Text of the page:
Above all, he wants to avoid polarising the discussion. “Just two years ago, newspapers headlined that investors think universities should not want to play business. Those investors do not always realise that universities’ help to start-ups is limited by state aid rules, for example. At the same time, it sometimes still seems more important to some academics to prevent a professor from maybe one day being able to buy a Porsche after years of hard work, than to enable a broad application of scientific research – and thus have a big social impact thanks to that professor.”

Weishut sees start-ups as an important way to make impact with scientific knowledge, but also argues that this only works if all stakeholders (want to) understand each other.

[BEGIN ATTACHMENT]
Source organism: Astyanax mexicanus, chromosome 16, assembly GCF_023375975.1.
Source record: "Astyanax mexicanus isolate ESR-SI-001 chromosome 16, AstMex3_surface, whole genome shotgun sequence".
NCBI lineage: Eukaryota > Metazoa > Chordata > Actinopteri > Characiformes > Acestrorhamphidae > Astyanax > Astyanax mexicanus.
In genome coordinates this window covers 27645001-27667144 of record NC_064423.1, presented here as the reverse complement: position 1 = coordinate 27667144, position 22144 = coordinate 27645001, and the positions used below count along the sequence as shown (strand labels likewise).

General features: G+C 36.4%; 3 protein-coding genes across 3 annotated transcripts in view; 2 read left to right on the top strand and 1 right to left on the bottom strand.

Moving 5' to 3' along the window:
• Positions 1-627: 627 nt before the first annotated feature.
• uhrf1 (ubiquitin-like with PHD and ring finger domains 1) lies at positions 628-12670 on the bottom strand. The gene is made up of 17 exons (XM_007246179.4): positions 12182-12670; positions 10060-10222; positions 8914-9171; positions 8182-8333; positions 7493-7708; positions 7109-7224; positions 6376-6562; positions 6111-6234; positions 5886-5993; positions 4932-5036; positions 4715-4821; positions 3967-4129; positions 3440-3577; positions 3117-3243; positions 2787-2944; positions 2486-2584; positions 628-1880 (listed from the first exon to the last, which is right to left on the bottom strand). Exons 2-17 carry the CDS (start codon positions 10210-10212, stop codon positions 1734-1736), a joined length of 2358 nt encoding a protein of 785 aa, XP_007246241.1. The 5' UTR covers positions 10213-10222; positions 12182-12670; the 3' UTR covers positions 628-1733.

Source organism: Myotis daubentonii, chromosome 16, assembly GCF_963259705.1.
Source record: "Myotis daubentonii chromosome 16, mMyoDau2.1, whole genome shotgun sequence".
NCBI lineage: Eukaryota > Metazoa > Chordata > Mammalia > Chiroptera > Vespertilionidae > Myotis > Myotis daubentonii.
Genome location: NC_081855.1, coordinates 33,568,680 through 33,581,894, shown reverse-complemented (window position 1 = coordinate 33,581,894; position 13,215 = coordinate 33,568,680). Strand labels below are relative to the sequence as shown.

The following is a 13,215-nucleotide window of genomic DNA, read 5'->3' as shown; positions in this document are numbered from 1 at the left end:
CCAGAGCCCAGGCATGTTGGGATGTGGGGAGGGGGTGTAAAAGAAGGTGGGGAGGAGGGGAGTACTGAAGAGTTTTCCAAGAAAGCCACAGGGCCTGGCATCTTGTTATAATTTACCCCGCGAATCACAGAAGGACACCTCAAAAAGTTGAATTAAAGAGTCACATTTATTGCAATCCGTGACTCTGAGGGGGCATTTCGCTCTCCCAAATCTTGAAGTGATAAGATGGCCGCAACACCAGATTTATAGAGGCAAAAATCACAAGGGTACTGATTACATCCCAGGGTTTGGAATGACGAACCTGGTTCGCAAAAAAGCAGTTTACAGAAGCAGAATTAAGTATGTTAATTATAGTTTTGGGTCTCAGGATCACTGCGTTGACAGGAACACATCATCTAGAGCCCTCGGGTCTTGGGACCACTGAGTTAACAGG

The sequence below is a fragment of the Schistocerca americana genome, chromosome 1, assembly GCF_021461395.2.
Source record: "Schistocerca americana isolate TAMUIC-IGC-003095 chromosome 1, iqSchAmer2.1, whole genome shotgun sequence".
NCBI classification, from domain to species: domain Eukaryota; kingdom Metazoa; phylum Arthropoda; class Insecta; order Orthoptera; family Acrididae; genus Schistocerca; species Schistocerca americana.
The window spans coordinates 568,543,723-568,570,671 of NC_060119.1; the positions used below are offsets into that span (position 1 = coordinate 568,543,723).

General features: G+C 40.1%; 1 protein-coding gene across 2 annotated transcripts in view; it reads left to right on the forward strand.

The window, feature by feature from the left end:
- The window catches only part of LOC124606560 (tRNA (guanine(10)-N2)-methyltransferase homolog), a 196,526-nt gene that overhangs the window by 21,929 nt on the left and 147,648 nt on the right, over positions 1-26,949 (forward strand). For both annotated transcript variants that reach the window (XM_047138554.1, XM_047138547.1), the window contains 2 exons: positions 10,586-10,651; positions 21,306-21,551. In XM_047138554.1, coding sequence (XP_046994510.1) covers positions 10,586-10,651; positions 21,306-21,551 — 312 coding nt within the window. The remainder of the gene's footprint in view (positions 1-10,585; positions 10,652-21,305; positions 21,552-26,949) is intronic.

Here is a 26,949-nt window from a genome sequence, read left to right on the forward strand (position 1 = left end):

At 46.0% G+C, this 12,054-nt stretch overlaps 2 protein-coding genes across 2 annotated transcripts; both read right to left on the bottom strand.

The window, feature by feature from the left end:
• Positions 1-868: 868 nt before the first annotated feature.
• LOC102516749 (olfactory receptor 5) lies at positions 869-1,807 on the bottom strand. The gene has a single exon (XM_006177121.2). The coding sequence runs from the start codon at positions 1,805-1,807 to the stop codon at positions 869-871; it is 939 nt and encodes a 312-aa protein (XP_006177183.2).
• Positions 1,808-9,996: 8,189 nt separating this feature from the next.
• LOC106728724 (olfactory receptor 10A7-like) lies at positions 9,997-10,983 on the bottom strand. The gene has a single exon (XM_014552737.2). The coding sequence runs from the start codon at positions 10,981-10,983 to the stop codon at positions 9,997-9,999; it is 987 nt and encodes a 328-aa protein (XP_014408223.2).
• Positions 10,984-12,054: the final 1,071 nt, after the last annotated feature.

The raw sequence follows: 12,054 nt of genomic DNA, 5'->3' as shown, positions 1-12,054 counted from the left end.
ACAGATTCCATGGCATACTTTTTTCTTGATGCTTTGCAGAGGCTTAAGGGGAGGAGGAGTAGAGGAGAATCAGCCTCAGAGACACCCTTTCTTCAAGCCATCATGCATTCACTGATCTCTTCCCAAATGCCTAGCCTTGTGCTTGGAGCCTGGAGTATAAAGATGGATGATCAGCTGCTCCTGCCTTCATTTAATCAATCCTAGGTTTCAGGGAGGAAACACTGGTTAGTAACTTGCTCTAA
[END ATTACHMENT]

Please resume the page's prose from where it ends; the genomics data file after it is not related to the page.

“You can say to a Knowledge Transfer Office of a university (KTO: department that supports scientists in valorising research, ed.) that they are asking for too many shares, but if that KTO has to fend for itself, you automatically get KTOs asking start-ups for a lot of shares, or high licensing fees,” Weishut continues. “So then you end up with an underlying question: why do some KTOs have to fend for themselves? With the deal terms, we want to make agreements more transparent, but also put this deeper discussion on the agenda.”

Netherlands, the land of forms

That the process of spinning out is slow is something Dubbink and Van Grieken agree on. Van Grieken: “In the Netherlands, you have to fill in countless forms and make predictions. I don’t know exactly what my market looks like; we are a seed stage company. Anyone who pretends to look five years into the future is a liar. In Switzerland, you can apply for an initial grant of fifteen thousand francs by filling in one A4 sheet. Within a week you will have an answer. It’s simple and it suits start-ups. Yes, many will not become successful. But some will, and that’s what you want.”